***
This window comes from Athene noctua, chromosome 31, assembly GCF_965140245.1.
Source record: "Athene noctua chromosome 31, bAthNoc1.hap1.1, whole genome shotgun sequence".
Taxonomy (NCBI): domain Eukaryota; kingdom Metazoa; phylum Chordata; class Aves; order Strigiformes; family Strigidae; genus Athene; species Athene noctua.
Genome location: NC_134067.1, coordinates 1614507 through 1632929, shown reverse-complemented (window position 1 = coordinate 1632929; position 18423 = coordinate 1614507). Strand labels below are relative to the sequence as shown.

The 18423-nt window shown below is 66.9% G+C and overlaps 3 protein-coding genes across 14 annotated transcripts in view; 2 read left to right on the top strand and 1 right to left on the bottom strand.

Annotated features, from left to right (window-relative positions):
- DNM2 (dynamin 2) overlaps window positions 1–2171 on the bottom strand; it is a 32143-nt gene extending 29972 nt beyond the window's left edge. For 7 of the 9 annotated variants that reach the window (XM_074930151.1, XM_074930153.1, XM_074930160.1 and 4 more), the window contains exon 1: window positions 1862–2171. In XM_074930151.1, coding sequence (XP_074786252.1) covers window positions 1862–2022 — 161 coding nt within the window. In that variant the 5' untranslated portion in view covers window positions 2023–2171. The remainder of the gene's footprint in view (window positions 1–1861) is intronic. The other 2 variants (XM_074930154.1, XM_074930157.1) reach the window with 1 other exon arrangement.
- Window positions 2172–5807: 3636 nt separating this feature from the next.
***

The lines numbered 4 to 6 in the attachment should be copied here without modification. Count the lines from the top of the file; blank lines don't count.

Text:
Genome location: NC_134067.1, coordinates 1614507 through 1632929, shown reverse-complemented (window position 1 = coordinate 1632929; position 18423 = coordinate 1614507). Strand labels below are relative to the sequence as shown.

The 18423-nt window shown below is 66.9% G+C and overlaps 3 protein-coding genes across 14 annotated transcripts in view; 2 read left to right on the top strand and 1 right to left on the bottom strand.

Annotated features, from left to right (window-relative positions):